Dogs are Not an Air Conditioner’s Best Friends
As we close up our houses for air conditioning season, we need to consider the relationship between our dogs and our HVAC system. There are a number of ways that Fido impacts the functioning of your air conditioner but, fortunately, most are easily dealt with.
Inside your home, fur and dander can become an issue especially since dogs shed more of both during warmer weather. Fur can clog an HVAC system by getting caught in filters which reduces efficiency because a dirty filter makes your air conditioner work harder. Dander is tiny flakes of your dog’s skin that become airborne and are pulled into the HVAC system. While it is more difficult to trap than hair, pleated, HEPA filters can be effective at combatting dog dander.
You’ll want to replace or clean filters more regularly than the manufacturer’s recommendation when living with furry friends. You can also give your dog regular baths and brush him – outside! Well-groomed dogs will leave less hair and dander to be circulated into your HVAC system. It is also recommended that you clean and seal your home’s ducts to ensure clean air circulation. Oh, and Fido will survive with an AC setting of 83 degrees when you are away from home so your system isn’t constantly running.
Outside your home there are multiple ways dogs can negatively impact your air conditioner. Dog urine is corrosive. It contains chemicals that eat away at softer metals and cause damage to the aluminum fins and copper coils. You may see signs of damage, like erosion, on the metal fins. Damaged fins will cause your AC to work harder which will cost you more money.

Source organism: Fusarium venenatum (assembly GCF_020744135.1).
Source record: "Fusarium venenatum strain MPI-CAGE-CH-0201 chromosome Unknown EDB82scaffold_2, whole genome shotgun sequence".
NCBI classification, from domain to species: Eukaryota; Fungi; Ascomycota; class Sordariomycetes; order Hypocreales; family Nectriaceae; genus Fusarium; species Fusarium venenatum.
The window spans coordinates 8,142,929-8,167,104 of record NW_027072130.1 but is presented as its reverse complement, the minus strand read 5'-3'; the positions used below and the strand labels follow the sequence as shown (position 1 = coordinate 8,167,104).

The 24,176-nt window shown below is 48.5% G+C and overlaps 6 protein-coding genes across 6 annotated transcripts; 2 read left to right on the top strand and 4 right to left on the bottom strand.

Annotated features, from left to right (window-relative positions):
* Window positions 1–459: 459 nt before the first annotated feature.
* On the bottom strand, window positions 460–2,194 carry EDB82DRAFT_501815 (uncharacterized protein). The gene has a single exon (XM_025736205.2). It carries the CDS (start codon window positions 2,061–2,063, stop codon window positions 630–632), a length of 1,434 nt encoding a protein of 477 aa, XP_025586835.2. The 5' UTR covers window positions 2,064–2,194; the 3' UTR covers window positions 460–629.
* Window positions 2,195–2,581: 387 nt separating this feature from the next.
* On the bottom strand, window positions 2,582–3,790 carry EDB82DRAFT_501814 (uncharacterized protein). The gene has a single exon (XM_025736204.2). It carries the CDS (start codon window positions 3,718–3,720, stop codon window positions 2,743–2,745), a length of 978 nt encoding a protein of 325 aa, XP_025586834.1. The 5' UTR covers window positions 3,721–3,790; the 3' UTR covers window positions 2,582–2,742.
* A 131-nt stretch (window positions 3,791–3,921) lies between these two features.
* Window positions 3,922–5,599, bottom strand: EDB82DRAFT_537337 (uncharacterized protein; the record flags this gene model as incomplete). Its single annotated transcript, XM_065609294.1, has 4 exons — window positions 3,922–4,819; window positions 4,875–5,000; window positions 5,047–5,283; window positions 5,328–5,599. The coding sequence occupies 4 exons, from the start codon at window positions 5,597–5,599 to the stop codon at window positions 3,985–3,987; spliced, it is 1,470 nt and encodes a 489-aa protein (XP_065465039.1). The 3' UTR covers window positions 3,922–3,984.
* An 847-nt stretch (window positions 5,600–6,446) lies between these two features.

When Fido uses your outdoor air conditioning unit as his toilet, his urine cannot only cause the metal of the condenser unit to be eaten away but can also get through the grates to the coil. The fan can suck the urine in through the coils and cause unseen damage. Corrosion on the refrigerant coil can cause a freon leak. If you think the outside unit has been affected by dog urine, you should have it professionally cleaned and assessed for any damage.
To discourage marking of the outside unit, put up a barrier that doesn’t impede airflow and allows room to access the unit (3 feet, minimum). You can plant bushes or put up a non-solid fence. If you install a fence, remember to include a gate that allows access for cleaning, service and winter covering. If you have a new outside unit installed, ask about a wall rack that situates the unit above a dog’s pee range or the feasibility of placing the unit outside of the dog’s fenced in area.
Dogs may also claw the outdoor unit, especially if chipmunks or some other fun rodent use it as a safe space. When doing this, dogs may injure themselves or damage the unit – another great reason to erect a barrier to keep them away. Also, dogs playing near the outside air handler can kick up dust that gets pumped into the air conditioner and spreads through the house. So best to eliminate Fido’s access to the area in general.
One more outdoor danger are the wires leading from the air conditioning unit to the house. Puppies, especially, may be tempted to chew on exposed wires. Secure loose wires and protect exposed wires by enclosing them in conduit.
For more information on dogs and air conditioners or to schedule an air conditioner inspection, contact us today!